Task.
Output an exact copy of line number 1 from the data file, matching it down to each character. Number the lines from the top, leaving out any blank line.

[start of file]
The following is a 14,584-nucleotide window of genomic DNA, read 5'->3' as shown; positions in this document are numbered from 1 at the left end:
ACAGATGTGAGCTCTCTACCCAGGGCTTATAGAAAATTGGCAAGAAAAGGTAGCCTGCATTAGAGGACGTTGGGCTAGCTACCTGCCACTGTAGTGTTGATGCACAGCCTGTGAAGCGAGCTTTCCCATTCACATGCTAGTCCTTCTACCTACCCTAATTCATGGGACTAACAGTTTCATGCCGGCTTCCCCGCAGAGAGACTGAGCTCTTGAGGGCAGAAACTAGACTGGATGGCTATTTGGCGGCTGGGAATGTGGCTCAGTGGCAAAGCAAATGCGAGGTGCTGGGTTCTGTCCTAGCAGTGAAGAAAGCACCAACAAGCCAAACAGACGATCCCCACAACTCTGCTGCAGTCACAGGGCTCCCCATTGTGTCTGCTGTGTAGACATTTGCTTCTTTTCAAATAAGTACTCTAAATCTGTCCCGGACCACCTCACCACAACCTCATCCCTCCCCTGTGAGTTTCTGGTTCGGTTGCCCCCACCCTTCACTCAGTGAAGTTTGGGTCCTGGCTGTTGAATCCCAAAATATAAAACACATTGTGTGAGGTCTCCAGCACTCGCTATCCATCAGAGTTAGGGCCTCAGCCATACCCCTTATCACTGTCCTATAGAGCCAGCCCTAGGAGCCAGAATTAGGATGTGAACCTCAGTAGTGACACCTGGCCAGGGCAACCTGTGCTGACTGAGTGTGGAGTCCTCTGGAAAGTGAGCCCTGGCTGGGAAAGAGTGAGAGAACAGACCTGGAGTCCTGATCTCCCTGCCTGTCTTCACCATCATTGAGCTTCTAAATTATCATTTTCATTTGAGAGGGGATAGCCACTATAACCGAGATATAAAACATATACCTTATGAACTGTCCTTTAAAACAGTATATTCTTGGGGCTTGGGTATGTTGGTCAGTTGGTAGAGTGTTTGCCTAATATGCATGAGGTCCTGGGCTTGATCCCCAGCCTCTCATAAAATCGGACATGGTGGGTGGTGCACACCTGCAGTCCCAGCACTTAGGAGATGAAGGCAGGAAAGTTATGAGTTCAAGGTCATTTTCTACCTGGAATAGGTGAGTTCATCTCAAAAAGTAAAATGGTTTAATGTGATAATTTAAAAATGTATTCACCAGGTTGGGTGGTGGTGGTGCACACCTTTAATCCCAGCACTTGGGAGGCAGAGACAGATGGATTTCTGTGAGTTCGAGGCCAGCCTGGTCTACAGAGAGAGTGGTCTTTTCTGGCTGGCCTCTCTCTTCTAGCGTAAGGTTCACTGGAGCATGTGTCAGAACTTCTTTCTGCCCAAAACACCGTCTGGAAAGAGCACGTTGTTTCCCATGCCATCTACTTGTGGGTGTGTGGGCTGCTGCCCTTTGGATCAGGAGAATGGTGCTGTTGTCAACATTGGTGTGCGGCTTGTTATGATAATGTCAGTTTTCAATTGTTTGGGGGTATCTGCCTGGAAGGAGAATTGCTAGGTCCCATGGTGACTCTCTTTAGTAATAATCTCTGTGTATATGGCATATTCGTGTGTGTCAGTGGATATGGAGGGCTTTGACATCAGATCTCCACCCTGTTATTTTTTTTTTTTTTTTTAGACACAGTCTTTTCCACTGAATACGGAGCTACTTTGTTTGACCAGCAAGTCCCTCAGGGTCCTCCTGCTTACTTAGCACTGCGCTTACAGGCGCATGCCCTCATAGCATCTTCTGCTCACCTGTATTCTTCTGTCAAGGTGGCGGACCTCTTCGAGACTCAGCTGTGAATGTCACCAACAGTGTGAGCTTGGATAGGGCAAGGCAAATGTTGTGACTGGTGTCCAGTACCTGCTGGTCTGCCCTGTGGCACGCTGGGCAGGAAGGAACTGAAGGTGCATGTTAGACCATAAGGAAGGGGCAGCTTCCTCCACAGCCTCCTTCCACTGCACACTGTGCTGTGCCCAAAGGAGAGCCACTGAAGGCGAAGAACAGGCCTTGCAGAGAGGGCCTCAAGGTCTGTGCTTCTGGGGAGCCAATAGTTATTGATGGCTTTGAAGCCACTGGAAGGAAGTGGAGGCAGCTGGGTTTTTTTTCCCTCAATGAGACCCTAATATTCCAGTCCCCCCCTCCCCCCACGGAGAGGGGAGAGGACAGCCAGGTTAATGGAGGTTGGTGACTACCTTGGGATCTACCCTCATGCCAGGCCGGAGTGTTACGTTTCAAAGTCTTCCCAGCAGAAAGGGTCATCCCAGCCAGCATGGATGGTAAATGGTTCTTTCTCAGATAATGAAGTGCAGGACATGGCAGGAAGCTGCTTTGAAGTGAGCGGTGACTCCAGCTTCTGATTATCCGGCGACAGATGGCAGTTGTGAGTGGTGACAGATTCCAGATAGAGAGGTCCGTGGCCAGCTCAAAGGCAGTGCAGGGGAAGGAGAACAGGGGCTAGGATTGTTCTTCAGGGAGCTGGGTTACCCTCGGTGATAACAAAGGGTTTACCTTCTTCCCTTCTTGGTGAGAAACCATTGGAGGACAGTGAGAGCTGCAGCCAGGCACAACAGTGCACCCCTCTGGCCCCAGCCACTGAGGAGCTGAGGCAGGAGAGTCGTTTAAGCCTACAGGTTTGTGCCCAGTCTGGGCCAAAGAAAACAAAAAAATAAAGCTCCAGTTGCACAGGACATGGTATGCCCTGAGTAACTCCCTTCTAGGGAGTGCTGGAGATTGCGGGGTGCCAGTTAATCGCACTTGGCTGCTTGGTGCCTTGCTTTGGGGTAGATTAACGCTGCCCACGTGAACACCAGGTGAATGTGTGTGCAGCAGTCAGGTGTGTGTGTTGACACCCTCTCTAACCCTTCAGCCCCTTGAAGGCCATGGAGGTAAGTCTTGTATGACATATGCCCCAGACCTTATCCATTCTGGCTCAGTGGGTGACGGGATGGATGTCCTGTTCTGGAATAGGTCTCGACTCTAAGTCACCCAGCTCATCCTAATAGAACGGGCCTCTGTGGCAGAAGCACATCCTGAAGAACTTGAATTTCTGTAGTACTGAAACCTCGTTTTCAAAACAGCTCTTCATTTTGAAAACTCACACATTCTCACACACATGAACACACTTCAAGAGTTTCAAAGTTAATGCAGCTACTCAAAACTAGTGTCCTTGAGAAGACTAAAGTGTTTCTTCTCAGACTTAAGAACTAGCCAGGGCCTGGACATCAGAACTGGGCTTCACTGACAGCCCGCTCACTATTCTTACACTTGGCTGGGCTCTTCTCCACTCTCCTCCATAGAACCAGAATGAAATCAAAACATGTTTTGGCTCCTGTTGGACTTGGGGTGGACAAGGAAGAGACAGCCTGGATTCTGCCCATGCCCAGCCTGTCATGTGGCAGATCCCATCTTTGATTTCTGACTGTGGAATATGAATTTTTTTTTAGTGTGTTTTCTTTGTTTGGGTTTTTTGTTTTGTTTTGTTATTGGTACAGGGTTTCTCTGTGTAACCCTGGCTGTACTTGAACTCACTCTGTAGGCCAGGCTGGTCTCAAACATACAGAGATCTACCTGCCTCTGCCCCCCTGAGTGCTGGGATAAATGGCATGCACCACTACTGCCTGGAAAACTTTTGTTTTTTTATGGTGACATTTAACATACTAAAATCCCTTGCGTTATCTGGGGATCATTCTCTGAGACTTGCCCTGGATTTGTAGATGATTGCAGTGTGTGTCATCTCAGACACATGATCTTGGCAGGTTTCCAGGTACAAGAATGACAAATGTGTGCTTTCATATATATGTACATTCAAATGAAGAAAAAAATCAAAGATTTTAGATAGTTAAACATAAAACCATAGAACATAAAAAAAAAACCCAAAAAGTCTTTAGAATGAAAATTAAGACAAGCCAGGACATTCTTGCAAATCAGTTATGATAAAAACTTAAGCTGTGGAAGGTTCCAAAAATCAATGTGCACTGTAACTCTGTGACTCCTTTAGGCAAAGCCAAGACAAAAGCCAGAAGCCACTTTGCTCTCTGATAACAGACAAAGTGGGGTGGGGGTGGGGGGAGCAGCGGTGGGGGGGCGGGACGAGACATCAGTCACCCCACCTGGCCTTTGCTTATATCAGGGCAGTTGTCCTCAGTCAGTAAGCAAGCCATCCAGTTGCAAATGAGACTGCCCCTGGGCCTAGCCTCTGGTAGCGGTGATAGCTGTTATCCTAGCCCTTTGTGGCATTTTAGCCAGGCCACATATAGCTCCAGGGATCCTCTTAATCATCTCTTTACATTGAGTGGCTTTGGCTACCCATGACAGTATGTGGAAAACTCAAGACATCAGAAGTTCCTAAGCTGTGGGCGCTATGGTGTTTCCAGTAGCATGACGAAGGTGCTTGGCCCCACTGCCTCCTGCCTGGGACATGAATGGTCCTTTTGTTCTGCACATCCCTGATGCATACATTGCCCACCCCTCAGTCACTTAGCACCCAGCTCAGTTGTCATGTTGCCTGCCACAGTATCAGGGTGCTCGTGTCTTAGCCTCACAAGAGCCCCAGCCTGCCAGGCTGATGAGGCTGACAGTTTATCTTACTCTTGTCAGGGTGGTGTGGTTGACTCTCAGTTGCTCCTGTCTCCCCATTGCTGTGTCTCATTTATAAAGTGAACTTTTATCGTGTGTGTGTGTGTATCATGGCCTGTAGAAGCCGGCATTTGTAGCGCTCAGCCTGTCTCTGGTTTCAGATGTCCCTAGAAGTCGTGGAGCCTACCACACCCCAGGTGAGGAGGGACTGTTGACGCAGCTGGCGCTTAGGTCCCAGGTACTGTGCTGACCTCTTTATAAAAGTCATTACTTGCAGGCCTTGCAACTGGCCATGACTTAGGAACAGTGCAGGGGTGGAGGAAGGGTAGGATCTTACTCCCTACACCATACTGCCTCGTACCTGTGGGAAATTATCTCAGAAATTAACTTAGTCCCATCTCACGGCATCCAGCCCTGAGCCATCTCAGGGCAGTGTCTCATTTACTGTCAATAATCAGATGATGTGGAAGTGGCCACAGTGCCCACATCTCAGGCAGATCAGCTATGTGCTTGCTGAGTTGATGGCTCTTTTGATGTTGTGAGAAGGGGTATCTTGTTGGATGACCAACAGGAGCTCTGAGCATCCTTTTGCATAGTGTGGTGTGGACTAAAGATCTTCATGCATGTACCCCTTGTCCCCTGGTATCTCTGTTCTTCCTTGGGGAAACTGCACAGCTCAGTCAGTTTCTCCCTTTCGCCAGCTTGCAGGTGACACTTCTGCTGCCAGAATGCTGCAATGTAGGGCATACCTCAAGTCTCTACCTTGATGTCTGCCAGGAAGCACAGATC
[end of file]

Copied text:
The following is a 14,584-nucleotide window of genomic DNA, read 5'->3' as shown; positions in this document are numbered from 1 at the left end: